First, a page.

The corporate regulator has approved changes to the Australian Financial Complaints Authority rules that will allow it to handle complaints dating back to 2008.
The Australian Financial Complaints Authority (AFCA) authorisation condition introduced by the government in February expands AFCA’s scope to financial misconduct claims from 1 January 2008.
Under the condition, AFCA will be able to deal with certain complaints about conduct of current member financial firms that the body, its predecessor schemes, courts and tribunals have previously not dealt with.
The new rules require that an eligible legacy complaint relates to a compulsory member of the AFCA scheme who is a member at the time of the complaint and that the claim is not an excluded complaint.
It must also be made during the lodgement period: 1 July 2019 to 30 June 2020.
AFCA has also released updated operational guidelines that give further guidance on how AFCA will deal with legacy complaints.
“The new jurisdiction, which covers complaints about conduct going back to 2008, may raise novel issues about how AFCA deals with complaints,” the Australian Securities and Investments Commission (ASIC) noted.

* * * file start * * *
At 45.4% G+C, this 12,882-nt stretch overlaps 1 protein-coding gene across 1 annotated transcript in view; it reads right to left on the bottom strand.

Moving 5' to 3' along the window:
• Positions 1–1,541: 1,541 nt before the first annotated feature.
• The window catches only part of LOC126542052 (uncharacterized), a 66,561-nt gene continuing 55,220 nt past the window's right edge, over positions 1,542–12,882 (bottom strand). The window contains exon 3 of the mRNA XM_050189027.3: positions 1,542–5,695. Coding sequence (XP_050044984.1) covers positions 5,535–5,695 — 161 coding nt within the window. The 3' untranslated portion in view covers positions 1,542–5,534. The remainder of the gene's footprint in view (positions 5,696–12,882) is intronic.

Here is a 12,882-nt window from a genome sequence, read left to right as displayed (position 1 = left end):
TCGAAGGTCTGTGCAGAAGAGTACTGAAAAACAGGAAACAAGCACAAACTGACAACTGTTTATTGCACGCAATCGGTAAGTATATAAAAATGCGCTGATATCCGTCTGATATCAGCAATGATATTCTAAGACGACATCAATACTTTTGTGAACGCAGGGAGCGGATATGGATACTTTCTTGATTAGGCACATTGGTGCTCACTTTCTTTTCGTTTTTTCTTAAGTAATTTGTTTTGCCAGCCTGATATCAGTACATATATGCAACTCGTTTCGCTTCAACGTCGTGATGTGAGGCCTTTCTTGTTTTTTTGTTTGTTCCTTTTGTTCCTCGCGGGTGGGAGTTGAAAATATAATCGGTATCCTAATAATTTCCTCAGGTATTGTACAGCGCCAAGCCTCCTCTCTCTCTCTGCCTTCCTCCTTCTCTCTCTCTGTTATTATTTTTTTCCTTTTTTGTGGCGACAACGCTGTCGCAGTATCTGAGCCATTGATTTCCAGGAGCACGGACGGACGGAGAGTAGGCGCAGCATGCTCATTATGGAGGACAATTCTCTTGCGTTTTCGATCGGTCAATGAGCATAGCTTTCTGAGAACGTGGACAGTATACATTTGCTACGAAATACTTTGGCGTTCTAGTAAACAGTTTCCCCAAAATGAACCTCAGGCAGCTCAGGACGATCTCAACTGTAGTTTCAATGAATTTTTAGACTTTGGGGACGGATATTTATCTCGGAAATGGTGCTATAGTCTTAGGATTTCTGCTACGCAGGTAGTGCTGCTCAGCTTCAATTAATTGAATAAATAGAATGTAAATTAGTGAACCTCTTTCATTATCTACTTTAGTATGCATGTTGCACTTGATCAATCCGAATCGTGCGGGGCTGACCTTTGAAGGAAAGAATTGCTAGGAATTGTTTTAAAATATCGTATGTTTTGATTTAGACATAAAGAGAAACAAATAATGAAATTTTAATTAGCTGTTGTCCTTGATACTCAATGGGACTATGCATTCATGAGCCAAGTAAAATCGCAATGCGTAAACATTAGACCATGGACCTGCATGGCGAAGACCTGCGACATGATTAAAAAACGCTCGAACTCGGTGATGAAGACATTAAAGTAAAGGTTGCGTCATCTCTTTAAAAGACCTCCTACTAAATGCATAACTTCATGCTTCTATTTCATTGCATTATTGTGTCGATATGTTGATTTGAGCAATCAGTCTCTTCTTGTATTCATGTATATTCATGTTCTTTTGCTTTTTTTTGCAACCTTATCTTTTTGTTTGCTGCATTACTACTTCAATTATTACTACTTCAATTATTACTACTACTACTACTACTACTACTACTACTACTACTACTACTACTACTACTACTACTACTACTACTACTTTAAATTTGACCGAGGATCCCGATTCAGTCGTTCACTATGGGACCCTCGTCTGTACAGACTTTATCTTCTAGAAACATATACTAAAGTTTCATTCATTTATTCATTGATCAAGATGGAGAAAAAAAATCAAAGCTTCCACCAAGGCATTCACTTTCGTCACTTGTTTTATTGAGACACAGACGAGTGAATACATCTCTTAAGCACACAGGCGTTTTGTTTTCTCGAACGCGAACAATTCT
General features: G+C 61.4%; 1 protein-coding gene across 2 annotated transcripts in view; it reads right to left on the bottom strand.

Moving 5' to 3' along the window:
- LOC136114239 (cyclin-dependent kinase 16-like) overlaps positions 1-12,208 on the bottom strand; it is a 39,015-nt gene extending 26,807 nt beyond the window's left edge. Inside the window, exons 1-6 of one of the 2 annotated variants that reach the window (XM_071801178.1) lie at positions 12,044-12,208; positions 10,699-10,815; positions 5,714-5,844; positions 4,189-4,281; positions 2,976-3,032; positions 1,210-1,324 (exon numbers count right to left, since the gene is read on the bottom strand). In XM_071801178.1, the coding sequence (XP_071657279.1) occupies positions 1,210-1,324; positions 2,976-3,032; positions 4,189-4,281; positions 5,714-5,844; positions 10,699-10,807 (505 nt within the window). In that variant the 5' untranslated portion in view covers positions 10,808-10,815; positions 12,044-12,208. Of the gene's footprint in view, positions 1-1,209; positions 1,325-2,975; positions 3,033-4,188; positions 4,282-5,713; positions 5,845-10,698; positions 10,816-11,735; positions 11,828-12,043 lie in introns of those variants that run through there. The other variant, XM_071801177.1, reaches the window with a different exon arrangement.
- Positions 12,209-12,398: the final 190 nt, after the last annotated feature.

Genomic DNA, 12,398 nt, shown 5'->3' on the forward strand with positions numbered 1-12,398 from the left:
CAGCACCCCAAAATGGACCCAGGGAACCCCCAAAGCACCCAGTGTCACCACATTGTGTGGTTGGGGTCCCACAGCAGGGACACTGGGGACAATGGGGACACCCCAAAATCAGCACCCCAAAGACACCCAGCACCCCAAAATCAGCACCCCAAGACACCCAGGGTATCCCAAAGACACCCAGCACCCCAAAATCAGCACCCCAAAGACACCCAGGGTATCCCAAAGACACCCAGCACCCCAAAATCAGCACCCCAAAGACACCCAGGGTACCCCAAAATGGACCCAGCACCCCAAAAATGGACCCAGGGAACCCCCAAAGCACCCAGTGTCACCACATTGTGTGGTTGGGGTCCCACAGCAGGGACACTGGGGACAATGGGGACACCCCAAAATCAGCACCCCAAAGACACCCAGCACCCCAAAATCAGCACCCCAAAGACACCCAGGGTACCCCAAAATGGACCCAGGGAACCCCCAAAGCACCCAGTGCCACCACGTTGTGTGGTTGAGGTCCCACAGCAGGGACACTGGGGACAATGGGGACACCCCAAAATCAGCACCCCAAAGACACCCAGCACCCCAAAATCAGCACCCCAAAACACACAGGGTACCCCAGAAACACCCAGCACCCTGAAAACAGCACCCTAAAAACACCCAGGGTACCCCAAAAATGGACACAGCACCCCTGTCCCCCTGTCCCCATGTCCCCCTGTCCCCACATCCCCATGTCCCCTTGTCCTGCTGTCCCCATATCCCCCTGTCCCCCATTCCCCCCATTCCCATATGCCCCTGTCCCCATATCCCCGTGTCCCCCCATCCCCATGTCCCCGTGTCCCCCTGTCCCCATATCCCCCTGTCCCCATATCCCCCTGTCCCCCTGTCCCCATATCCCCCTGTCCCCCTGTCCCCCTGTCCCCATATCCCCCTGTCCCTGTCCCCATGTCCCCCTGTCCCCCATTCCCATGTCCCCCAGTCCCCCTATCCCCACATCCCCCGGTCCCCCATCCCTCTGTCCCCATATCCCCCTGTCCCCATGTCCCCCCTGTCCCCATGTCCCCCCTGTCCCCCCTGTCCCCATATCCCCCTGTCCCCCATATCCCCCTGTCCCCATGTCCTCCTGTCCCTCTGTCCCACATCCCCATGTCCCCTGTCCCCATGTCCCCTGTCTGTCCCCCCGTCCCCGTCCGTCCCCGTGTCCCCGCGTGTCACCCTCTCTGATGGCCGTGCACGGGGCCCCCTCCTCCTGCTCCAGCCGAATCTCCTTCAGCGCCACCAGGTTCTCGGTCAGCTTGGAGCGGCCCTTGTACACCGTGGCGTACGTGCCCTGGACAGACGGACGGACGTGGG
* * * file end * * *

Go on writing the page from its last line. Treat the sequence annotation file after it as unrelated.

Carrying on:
“If these issues require or necessitate material changes to the scheme, then ASIC will need to review these as part of our ongoing oversight role.”
Legislative requirements in s1052D of the Corporations Act require the complaints authority to seek ASIC approval for material changes to its scheme.
ASIC has an oversight role over AFCA, but the scheme is independent and responsible for its own internal processes and management of complaints.
The corporate regulator said it has no role in individual complaints handling under the scheme and will not intervene in AFCA’s decision-making processes.
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